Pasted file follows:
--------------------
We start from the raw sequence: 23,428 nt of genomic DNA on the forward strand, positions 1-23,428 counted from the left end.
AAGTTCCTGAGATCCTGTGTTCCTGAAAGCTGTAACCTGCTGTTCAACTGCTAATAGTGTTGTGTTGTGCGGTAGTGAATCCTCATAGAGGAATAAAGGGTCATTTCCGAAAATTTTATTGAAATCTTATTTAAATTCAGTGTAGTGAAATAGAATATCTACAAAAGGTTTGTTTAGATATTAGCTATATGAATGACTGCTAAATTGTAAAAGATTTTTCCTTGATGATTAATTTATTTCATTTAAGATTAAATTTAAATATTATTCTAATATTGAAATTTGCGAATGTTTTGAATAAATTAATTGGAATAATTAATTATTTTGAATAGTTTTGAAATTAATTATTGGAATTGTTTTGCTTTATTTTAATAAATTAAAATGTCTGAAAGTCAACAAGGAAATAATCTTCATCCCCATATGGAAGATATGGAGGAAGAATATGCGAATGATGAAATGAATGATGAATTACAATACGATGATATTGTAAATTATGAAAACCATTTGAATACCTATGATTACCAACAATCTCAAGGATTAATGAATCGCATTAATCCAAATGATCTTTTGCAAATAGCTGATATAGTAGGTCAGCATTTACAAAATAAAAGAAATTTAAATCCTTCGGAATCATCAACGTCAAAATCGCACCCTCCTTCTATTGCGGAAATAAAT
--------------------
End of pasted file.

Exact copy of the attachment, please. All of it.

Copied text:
We start from the raw sequence: 23,428 nt of genomic DNA on the forward strand, positions 1-23,428 counted from the left end.
AAGTTCCTGAGATCCTGTGTTCCTGAAAGCTGTAACCTGCTGTTCAACTGCTAATAGTGTTGTGTTGTGCGGTAGTGAATCCTCATAGAGGAATAAAGGGTCATTTCCGAAAATTTTATTGAAATCTTATTTAAATTCAGTGTAGTGAAATAGAATATCTACAAAAGGTTTGTTTAGATATTAGCTATATGAATGACTGCTAAATTGTAAAAGATTTTTCCTTGATGATTAATTTATTTCATTTAAGATTAAATTTAAATATTATTCTAATATTGAAATTTGCGAATGTTTTGAATAAATTAATTGGAATAATTAATTATTTTGAATAGTTTTGAAATTAATTATTGGAATTGTTTTGCTTTATTTTAATAAATTAAAATGTCTGAAAGTCAACAAGGAAATAATCTTCATCCCCATATGGAAGATATGGAGGAAGAATATGCGAATGATGAAATGAATGATGAATTACAATACGATGATATTGTAAATTATGAAAACCATTTGAATACCTATGATTACCAACAATCTCAAGGATTAATGAATCGCATTAATCCAAATGATCTTTTGCAAATAGCTGATATAGTAGGTCAGCATTTACAAAATAAAAGAAATTTAAATCCTTCGGAATCATCAACGTCAAAATCGCACCCTCCTTCTATTGCGGAAATAAAT